Location

La Jolla, CA

Start Date

1-1-1993 12:00 PM

Description

We discuss the use of dual-band infrared (DBIR) imaging for three quantitative NDE applications: locating buried surrogate mines, mapping sea ice thicknesses and inspecting subsurface flaws in aging aircraft parts. Our system of DBIR imaging offers a unique combination of thermal resolution, detectability, and interpretability. Pioneered at Lawrence Livermore Laboratory, it resolves 0.2 °C differences in surface temperatures needed to identify buried mine sites and distinguish them from surface features. It produces both surface temperature and emissivity-ratio images of sea ice, needed to accurately map ice thicknesses (e.g., by first removing clutter due to snow and surface roughness effects). The DBIR imaging technique depicts subsurface flaws in composite patches and lap joints of aircraft, thus providing a needed tool for aging aircraft inspections.

Book Title

Review of Progress in Quantitative Nondestructive Evaluation

Volume

12A

Chapter

Chapter 1: Development of Standard Techniques

Section

Thermal Techniques

Pages

465-472

DOI

10.1007/978-1-4615-2848-7_60

Language

en

File Format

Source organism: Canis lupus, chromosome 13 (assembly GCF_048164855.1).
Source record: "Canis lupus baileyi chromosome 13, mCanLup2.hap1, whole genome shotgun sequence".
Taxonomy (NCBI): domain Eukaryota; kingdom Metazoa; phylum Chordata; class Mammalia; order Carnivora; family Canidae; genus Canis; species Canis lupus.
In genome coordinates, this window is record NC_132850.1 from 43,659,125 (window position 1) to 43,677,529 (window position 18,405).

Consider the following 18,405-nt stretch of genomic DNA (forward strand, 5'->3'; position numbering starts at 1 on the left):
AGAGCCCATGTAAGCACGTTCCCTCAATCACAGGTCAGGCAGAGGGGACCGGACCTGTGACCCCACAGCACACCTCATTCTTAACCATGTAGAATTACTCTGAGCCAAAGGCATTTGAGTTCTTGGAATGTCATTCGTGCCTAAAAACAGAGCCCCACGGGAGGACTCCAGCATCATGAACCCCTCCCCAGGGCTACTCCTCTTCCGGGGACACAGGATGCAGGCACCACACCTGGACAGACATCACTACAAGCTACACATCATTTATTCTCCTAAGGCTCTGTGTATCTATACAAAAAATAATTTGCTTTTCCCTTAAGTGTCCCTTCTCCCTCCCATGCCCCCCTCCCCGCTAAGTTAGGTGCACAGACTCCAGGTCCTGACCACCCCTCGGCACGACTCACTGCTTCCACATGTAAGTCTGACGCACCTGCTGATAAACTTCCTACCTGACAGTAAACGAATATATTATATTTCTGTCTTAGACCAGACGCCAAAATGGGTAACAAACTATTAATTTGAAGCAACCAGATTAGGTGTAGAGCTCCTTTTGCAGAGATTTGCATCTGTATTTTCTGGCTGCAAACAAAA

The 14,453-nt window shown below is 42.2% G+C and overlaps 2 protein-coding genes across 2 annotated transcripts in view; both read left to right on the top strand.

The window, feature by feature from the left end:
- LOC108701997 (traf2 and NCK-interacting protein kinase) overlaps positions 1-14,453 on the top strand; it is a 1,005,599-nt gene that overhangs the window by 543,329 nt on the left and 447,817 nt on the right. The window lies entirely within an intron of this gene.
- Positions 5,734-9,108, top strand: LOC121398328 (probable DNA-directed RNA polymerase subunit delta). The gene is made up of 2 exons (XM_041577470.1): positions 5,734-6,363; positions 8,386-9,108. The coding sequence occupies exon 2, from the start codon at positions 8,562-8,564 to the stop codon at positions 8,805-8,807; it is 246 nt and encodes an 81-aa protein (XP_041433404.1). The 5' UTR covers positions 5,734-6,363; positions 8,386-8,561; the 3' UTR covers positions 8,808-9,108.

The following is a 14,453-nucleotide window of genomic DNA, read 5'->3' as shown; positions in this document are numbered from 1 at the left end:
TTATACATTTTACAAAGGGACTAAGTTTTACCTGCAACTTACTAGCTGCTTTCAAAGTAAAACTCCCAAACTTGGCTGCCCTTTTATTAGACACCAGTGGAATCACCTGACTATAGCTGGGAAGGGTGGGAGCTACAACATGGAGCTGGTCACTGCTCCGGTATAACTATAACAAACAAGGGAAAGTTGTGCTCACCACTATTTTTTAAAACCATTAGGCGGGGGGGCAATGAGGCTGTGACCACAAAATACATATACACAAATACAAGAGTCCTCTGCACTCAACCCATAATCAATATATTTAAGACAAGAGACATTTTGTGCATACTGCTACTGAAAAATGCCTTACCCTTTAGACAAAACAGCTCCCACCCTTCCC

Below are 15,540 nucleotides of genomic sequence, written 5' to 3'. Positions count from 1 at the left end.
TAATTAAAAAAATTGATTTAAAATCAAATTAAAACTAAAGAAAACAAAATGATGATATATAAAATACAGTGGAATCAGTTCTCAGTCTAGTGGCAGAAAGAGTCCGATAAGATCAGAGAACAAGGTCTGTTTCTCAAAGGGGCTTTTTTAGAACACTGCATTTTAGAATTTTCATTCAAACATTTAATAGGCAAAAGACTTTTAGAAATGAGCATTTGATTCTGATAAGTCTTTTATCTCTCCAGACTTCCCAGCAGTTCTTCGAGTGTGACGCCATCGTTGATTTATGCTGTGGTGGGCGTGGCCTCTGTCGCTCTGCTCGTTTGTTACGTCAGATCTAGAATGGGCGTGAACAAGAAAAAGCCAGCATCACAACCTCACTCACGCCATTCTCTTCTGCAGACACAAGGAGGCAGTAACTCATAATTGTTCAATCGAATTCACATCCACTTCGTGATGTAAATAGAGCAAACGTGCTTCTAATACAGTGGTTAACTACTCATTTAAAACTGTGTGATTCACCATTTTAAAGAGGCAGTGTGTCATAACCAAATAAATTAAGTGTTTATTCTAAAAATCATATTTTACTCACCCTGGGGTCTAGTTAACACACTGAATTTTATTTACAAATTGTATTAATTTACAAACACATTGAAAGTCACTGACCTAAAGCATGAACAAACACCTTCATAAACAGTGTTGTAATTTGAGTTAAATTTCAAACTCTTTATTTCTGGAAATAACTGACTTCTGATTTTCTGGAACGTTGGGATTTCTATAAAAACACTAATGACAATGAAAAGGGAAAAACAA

application/pdf

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Jan 1st, 12:00 PM

Dual-band infrared imaging applications: locating buried minefields, mapping sea ice and inspecting aging aircraft

La Jolla, CA

We discuss the use of dual-band infrared (DBIR) imaging for three quantitative NDE applications: locating buried surrogate mines, mapping sea ice thicknesses and inspecting subsurface flaws in aging aircraft parts. Our system of DBIR imaging offers a unique combination of thermal resolution, detectability, and interpretability. Pioneered at Lawrence Livermore Laboratory, it resolves 0.2 °C differences in surface temperatures needed to identify buried mine sites and distinguish them from surface features. It produces both surface temperature and emissivity-ratio images of sea ice, needed to accurately map ice thicknesses (e.g., by first removing clutter due to snow and surface roughness effects). The DBIR imaging technique depicts subsurface flaws in composite patches and lap joints of aircraft, thus providing a needed tool for aging aircraft inspections.